George Crothers / Willilam S. Webb Museum of Anthropology / Universtiy of Kentucky, Lexington

Doggy bones.
A 5000-year-old burial from a site in Kentucky.

Dogs Gone Mild

They say that a dog is man's best friend, but just when did our species get so chummy? A new study of canine burials indicates dogs were domesticated around 14,000 years ago. That's much more recent than some genetic studies suggest.

The domesticated dog is descended from the gray wolf, and taxonomists now consider it to be a variety of Canis lupus rather than a separate species. Genetic analyses suggest the lines split somewhere between 15,000 and 40,000 years ago, and some researchers have argued for dates as early as 100,000 years or more.

But these scientists have been barking up the wrong tree, argues Darcy Morey, an archaeologist at the University of Kansas in Lawrence. The best indicator of domestication, he says, is when humans first began to bury their dogs. So Morey combed the archaeological literature for evidence of ancient dog burials around the world, identifying more than 50 sites on every continent except Antarctica. The earliest known dog burial, 14,000 years old, was in Germany, and canines were also deliberately laid to rest as long as 10,650 years ago in Siberia, he reports in the February issue of the Journal of Archaeological Science. The earliest North American site, in Illinois, is 8500 years old.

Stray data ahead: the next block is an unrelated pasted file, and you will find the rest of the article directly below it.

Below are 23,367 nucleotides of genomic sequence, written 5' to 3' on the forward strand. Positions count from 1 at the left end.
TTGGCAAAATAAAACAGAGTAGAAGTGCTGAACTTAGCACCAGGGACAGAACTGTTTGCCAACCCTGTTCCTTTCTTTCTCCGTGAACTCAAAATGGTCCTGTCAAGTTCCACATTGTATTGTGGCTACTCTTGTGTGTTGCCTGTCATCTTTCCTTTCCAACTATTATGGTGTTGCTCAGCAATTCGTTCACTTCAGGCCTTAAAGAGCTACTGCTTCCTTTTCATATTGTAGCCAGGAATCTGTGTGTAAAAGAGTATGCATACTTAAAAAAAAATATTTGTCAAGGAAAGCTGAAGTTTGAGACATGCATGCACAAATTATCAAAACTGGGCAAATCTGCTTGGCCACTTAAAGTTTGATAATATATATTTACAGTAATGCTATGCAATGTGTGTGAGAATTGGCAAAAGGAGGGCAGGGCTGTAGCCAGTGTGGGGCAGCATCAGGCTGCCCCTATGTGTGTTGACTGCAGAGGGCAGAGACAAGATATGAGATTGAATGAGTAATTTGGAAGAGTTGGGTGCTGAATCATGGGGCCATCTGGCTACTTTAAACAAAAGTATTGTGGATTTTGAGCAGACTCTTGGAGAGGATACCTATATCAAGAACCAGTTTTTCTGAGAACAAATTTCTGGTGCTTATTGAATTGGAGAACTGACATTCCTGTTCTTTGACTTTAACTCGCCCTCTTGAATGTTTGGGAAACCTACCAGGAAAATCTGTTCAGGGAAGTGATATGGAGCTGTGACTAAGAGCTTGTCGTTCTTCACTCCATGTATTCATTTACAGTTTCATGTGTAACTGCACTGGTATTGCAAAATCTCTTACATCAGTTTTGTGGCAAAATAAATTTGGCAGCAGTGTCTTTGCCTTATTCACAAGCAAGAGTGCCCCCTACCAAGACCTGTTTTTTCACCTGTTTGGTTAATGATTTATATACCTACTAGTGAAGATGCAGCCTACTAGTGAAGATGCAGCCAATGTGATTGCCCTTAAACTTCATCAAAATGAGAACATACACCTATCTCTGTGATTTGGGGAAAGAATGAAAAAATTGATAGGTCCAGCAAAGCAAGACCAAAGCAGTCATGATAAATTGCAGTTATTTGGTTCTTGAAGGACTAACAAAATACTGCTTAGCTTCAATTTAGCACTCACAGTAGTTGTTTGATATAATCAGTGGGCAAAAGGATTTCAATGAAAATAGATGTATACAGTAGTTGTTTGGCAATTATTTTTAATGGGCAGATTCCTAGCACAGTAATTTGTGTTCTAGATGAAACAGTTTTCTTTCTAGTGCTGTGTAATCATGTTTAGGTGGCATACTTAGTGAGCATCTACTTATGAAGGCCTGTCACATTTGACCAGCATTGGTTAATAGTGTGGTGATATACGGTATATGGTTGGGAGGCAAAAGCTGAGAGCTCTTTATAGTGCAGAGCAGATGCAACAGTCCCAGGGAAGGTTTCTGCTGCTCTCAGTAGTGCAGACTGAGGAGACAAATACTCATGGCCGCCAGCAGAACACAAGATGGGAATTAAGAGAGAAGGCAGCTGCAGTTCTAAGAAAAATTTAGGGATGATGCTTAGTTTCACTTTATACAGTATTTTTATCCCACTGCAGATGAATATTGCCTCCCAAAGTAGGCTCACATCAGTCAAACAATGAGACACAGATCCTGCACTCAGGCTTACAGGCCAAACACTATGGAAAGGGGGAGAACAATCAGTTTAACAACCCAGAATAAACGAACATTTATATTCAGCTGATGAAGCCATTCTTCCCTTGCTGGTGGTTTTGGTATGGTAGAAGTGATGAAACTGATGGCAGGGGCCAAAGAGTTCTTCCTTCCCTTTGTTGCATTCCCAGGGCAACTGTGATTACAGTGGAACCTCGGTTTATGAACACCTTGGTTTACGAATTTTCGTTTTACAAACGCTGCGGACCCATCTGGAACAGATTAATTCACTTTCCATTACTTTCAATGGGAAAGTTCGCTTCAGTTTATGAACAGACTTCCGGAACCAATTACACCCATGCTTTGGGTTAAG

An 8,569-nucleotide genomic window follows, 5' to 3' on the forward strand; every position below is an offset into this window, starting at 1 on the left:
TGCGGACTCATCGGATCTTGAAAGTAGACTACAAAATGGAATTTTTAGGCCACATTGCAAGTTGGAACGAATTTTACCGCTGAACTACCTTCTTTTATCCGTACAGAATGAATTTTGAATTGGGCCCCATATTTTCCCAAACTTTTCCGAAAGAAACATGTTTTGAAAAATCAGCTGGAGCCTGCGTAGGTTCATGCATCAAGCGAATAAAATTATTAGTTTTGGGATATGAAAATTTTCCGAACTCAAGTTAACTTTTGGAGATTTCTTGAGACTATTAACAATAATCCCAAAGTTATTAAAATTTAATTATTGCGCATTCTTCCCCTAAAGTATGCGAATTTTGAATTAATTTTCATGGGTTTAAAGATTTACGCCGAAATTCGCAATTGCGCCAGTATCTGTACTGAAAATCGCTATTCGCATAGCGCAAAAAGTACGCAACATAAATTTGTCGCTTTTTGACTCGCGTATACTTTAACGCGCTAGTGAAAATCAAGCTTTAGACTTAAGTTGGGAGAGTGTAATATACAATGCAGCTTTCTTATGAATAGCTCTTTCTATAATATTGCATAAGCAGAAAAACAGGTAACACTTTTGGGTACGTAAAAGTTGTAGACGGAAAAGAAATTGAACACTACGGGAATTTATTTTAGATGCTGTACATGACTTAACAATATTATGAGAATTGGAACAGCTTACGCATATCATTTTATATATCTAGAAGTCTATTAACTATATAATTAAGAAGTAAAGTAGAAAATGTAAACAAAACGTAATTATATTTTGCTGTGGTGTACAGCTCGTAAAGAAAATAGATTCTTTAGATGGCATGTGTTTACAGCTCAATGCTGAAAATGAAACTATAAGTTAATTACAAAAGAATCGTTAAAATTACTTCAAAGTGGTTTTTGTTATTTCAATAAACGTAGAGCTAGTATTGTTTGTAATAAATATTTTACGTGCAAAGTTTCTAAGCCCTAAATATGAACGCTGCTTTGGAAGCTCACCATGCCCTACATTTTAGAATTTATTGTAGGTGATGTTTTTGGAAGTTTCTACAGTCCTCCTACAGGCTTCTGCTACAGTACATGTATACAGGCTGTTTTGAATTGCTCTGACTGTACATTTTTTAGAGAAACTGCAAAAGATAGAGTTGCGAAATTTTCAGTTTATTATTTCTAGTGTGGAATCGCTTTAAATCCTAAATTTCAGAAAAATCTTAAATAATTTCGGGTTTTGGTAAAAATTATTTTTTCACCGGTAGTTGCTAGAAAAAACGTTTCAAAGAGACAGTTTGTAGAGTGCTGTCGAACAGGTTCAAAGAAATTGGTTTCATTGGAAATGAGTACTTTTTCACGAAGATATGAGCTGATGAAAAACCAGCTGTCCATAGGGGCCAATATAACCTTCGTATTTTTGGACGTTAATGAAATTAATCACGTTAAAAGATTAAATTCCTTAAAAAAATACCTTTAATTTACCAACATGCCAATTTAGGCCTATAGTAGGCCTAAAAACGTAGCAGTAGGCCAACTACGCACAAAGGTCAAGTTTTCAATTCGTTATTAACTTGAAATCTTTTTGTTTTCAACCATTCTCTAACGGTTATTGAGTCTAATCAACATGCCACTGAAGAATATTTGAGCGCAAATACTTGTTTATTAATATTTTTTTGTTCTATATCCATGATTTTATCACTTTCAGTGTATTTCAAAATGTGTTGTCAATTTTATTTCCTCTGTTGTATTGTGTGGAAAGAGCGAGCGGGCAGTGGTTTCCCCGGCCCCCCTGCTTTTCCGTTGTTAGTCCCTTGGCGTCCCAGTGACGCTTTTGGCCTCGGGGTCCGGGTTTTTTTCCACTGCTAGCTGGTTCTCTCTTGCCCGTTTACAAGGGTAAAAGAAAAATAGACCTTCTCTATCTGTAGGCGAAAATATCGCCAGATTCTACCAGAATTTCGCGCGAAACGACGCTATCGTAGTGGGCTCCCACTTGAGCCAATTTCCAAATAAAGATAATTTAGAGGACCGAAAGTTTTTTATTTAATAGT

Sometimes the dogs were buried alone; sometimes they were buried with other dogs or even cuddled up together with humans. The people of 2200-year-old Ashkelon in Israel, for example, buried more than 1000 dogs in a prehistoric pet cemetery, placing each animal in a separate grave and curling its tail towards its feet. At Lambert Farm in Rhode Island, which was first occupied 1150 years ago, archaeologists found a dog buried with several softshell clams arranged around its head.

Morey contends that such finds provide the best evidence for the earliest dog domestication. "It is the secure burial data that blow the genetics-based scenario wide open," he writes, adding that the "essence" of domestication is "a social relationship that is clearly signified by the burial of deceased dogs by people."

Simon Davis, a zooarchaeologist at the Portuguese Institute of Archaeology in Lisbon, says he finds Morey's argument convincing. As for the discrepancy between the genetic and archaeological evidence, he speculates that the DNA studies may be a measure not of domestication itself but rather the timing of the split between the ancestral wolf population and the lineage that later went on to become domesticated.

Carles Vilà, an evolutionary biologist at the Uppsala University in Sweden, who performed some of the genetic analyses that Morey criticizes (Science, 13 June 1997, p. 1687), agrees that "genetic divergence is not the same as domestication." On the other hand, Vilà says, it is more likely that "dogs were domesticated well before 14,000 years ago [but] were not subjected to ceremonial burials over most of their distribution range."

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